Was the Constitution's Political Vision Formed by the Bible?

a570af34_optIn the July 3 issue of the Philadelphia Inquirer, American University historian Daniel Dreisbach said the Constitution’s political vision was in part formed by the Bible. Dreisbach wrote that “The Constitution gives evidence of a political vision informed, in part, by the Bible, and it includes features that were familiar to a Bible-reading people.” He added that “the founders’ devotion to the separation of powers and checks and balances reflected a biblical understanding of original sin and a reluctance to vest unchecked government power in the hands of fallen human beings.”
If the delegates to the Constitutional Convention had Bible doctrine in mind when they framed the Constitution, they had a strange way of showing it.  I am in the middle of a summer long project to read James Madison’s daily notes on the debates during the Convention and I am not finding evidence of the Bible’s influence. The Convention got underway in earnest in late May of 1787 and proceeded six days a week until mid-September. Thus far, the delegates rejected a direct call to prayer made by Benjamin Franklin and rarely referred to religion in their remarks.
When Ben Franklin implored the delegates to seek the assistance of heaven, the delegates adjourned without voting on Franklin’s motion. Franklin later invoked the Scripture in a debate over qualifications for the presidency. In his Inquirer article, Dreisbach said “the delegates occasionally invoked the Bible in surprising and interesting ways.” Based on my reading, I think it would be more accurate to say the delegates rarely invoked the Bible.
Franklin’s reference to the Bible was supplemented by another persuasive appeal. Franklin’s comments were in response to a motion by Charles Pinkney to require “that the President of the U. S. the Judges, and members of the Legislature should be required to swear that they were respectively possessed of a cleared unincumbered Estate to the amount of —– in the case of the President &c &c.” Pinkney wanted to limit these offices to land owners with an undetermined level of wealth. First, Connecticut’s Oliver Ellsworth spoke against the motion followed by Franklin.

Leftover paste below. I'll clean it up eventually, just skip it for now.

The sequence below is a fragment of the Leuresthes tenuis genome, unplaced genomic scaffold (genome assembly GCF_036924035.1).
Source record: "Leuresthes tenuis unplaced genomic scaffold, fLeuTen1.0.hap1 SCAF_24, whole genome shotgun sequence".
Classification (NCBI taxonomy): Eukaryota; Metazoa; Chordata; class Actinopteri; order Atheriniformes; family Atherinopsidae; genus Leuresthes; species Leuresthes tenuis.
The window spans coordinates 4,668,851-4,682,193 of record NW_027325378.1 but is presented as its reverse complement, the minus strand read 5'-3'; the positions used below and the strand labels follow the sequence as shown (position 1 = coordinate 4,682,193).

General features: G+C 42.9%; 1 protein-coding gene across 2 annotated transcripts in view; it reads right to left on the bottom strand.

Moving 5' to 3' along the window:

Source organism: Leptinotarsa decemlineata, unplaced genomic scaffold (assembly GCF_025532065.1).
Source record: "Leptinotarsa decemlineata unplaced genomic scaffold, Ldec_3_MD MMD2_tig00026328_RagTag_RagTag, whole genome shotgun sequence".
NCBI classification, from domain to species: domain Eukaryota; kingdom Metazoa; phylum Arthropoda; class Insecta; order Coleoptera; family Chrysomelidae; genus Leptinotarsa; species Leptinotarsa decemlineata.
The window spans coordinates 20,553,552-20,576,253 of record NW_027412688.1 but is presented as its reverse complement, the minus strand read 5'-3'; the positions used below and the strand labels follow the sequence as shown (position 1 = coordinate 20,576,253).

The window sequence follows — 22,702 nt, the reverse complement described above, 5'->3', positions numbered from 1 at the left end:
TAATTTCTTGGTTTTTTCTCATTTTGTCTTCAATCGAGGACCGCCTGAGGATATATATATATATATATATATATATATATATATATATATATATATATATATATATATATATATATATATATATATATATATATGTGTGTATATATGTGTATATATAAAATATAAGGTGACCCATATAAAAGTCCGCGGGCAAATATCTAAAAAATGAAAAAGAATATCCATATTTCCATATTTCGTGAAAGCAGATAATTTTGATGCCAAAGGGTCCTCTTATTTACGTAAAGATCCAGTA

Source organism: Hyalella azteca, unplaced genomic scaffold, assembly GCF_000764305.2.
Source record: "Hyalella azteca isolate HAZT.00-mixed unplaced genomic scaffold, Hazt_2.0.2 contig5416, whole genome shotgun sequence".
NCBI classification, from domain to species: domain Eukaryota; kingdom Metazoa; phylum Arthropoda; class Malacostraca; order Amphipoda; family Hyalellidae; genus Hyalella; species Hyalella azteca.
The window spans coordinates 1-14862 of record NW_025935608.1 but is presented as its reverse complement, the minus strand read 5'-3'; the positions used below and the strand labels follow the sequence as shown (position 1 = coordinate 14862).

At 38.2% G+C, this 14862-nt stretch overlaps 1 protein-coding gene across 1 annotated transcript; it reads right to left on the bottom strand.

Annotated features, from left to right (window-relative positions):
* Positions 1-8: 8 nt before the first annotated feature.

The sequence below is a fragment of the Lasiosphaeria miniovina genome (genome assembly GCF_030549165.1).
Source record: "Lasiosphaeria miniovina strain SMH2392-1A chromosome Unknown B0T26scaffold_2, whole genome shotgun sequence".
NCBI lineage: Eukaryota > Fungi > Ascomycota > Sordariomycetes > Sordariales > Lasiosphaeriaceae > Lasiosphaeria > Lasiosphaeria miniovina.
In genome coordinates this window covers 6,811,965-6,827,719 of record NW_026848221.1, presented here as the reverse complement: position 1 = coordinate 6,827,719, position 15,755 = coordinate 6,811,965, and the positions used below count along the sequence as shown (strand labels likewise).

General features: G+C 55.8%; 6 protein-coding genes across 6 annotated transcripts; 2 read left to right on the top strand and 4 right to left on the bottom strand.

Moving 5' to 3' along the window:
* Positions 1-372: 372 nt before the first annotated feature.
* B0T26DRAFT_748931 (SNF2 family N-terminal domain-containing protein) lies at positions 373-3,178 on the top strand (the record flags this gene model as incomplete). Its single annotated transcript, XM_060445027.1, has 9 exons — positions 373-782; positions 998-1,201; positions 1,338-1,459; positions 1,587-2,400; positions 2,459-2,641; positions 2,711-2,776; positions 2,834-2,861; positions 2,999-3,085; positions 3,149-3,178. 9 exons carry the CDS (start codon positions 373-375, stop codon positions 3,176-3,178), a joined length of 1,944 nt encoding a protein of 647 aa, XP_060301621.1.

Mr. ELSEWORTH [Oliver Ellsworth]. The different circumstances of different parts of the U. S. and the probable difference between the present and future circumstances of the whole, render it improper to have either uniform or fixed qualifications. Make them so high as to be useful in the S. States, and they will be inapplicable to the E. States. Suit them to the latter, and they will serve no purpose in the former. In like manner what may be accomodated to the existing State of things among us, may be very inconvenient in some future state of them. He thought for these reasons that it was better to leave this matter to the Legislative discretion than to attempt a provision for it in the Constitution.
Doctr. FRANKLIN expressed his dislike of every thing that tended to debase the spirit of the common people. If honesty was often the companion of wealth, and if poverty was exposed to peculiar temptation, it was not less true that the possession of property increased the desire of more property. Some of the greatest rogues he was ever acquainted with, were the richest rogues. We should remember the character which the Scripture requires in Rulers, that they should be men hating covetousness. This Constitution will be much read and attended to in Europe, and if it should betray a great partiality to the rich, will not only hurt us in the esteem of the most liberal and enlightened men there, but discourage the common people from removing into this Country.

Franklin’s use of Scripture was one aspect of his argument but he wanted to discourage a perception of partiality to the rich for other reasons. Specifically, Franklin thought Pinkney’s proposal would lower the reputation of the new nation among the enlightened as well as discourage immigration of common folk.